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Phytoplankton mortality in a changing thermal seascape

Citation

Baker, KG and Geider, RJ, Phytoplankton mortality in a changing thermal seascape, Global Change Biology, 27, (20) pp. 5253-5261. ISSN 1354-1013 (2021) [Refereed Article]


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Copyright Statement

Copyright 2021 The Authors. This is an open access article under the terms of the Creative Commons Attribution License, which permits use, distribution and reproduction in any medium, provided the original work is properly cited.

DOI: doi:10.1111/gcb.15772

Abstract

Predicting spatiotemporal distributions of phytoplankton biomass and community composition heavily relies on experimental studies that document how environmental conditions influence population growth rates. In unicellular phytoplankton, the net population growth rate is the difference between the cell division rate and the death rate. Along with predation and disease, phytoplankton mortality arises from abiotic stress. Although the effect of temperature on the net population growth rate is well understood, studies examining thermally induced death rates in phytoplankton are scarce. We investigated how cell division and death rates of the diatom Phaeodactylum tricornutum varied within its thermal tolerance limits (thermal niche), and at temperatures just above its upper thermal tolerance limit. We show that death rates were largely independent of temperature when P. tricornutum was grown within its thermal niche, but increased significantly at temperatures that approached or exceeded its upper thermal tolerance limit. Furthermore, the sensitivity of mortality increased with the duration of exposure to heat stress and was affected by the pre-acclimation temperature. Heat waves can be expected to significantly affect phytoplankton mortality episodically. The increasing frequency of heat waves accompanying global warming can be expected to drive changes in phytoplankton community structure due to interspecific variability of thermal niches with potential implications for food web dynamics and biogeochemical cycles.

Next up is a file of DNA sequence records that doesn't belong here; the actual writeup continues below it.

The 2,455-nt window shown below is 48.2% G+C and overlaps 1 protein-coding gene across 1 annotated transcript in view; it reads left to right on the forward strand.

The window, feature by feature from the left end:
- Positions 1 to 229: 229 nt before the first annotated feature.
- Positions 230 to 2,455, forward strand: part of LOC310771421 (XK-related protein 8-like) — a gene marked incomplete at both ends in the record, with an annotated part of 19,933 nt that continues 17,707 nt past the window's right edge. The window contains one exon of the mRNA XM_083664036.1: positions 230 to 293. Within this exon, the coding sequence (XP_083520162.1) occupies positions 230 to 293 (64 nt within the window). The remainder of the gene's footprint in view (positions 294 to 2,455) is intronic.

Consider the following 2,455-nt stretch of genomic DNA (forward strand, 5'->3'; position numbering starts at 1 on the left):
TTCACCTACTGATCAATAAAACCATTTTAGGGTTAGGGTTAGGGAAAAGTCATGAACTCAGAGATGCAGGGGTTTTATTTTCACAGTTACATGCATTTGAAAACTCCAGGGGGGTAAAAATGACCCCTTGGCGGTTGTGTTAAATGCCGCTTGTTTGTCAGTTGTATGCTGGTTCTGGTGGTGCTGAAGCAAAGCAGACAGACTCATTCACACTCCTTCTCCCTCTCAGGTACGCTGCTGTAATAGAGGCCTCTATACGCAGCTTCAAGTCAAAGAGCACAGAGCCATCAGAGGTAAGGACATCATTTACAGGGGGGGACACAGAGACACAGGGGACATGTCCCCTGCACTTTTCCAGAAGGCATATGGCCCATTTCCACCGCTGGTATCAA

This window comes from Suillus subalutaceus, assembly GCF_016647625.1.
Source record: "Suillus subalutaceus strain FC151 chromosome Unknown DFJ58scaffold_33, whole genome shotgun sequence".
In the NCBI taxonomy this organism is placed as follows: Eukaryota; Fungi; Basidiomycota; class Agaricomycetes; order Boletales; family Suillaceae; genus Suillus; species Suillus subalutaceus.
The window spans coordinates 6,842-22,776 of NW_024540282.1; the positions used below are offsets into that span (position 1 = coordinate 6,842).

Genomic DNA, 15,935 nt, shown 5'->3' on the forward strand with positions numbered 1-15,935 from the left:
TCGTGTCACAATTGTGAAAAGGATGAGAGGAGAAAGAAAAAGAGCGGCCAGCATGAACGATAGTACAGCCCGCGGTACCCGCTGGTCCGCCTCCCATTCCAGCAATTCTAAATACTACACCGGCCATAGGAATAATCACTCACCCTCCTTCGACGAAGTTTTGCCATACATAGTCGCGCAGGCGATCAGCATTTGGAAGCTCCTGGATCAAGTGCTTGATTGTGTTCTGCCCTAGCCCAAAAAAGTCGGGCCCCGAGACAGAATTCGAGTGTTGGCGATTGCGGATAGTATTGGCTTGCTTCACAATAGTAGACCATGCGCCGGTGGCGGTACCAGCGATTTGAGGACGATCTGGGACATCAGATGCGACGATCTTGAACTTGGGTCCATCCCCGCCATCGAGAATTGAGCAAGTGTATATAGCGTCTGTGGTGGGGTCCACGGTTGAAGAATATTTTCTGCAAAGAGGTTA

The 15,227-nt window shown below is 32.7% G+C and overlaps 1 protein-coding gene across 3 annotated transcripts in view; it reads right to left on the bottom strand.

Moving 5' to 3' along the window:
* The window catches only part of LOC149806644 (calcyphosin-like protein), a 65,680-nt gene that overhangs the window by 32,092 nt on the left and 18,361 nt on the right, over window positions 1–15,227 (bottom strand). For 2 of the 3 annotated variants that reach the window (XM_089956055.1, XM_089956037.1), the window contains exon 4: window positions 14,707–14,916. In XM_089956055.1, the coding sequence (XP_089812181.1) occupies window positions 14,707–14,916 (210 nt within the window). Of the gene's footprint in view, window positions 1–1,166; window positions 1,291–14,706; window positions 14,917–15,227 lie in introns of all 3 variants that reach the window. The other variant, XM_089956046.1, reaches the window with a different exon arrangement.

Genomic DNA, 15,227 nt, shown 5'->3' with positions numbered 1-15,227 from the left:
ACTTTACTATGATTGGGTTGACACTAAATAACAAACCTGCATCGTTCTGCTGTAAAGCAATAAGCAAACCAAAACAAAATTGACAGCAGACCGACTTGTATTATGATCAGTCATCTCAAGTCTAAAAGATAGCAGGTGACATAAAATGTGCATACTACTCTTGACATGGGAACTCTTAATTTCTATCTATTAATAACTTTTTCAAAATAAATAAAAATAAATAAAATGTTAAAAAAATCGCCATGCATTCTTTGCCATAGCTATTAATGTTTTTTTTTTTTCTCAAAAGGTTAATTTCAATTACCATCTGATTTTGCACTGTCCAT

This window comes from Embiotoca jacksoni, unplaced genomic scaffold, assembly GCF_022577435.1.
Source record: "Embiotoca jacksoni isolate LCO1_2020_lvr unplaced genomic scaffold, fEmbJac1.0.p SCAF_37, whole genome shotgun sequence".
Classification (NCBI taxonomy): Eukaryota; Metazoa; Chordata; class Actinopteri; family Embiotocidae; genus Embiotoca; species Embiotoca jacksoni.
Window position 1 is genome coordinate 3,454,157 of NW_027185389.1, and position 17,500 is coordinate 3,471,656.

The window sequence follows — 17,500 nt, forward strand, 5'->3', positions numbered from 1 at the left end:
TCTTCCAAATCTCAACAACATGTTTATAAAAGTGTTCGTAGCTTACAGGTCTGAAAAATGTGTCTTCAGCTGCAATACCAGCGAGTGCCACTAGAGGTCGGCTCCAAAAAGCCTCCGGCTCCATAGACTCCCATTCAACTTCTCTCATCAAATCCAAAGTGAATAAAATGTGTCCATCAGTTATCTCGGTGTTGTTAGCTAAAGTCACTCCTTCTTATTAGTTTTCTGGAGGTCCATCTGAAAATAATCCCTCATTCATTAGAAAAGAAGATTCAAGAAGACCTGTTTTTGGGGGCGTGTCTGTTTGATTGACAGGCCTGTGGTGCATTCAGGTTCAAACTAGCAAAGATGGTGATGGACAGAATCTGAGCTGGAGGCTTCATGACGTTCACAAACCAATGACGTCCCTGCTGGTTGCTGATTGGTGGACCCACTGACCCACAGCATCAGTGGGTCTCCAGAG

Item Details

Item Type:Refereed Article
Keywords:cell death, global warming, mortality rate, Phaeodactylum tricornutum, thermal acclimation, thermal response, tipping points
Research Division:Biological Sciences
Research Group:Ecology
Research Field:Ecological physiology
Objective Division:Environmental Management
Objective Group:Coastal and estuarine systems and management
Objective Field:Assessment and management of coastal and estuarine ecosystems
UTAS Author:Baker, KG (Dr Kirralee Baker)
ID Code:152917
Year Published:2021
Web of Science® Times Cited:8
Deposited By:Oceans and Cryosphere
Deposited On:2022-08-26
Last Modified:2022-11-03
Downloads:2 View Download Statistics

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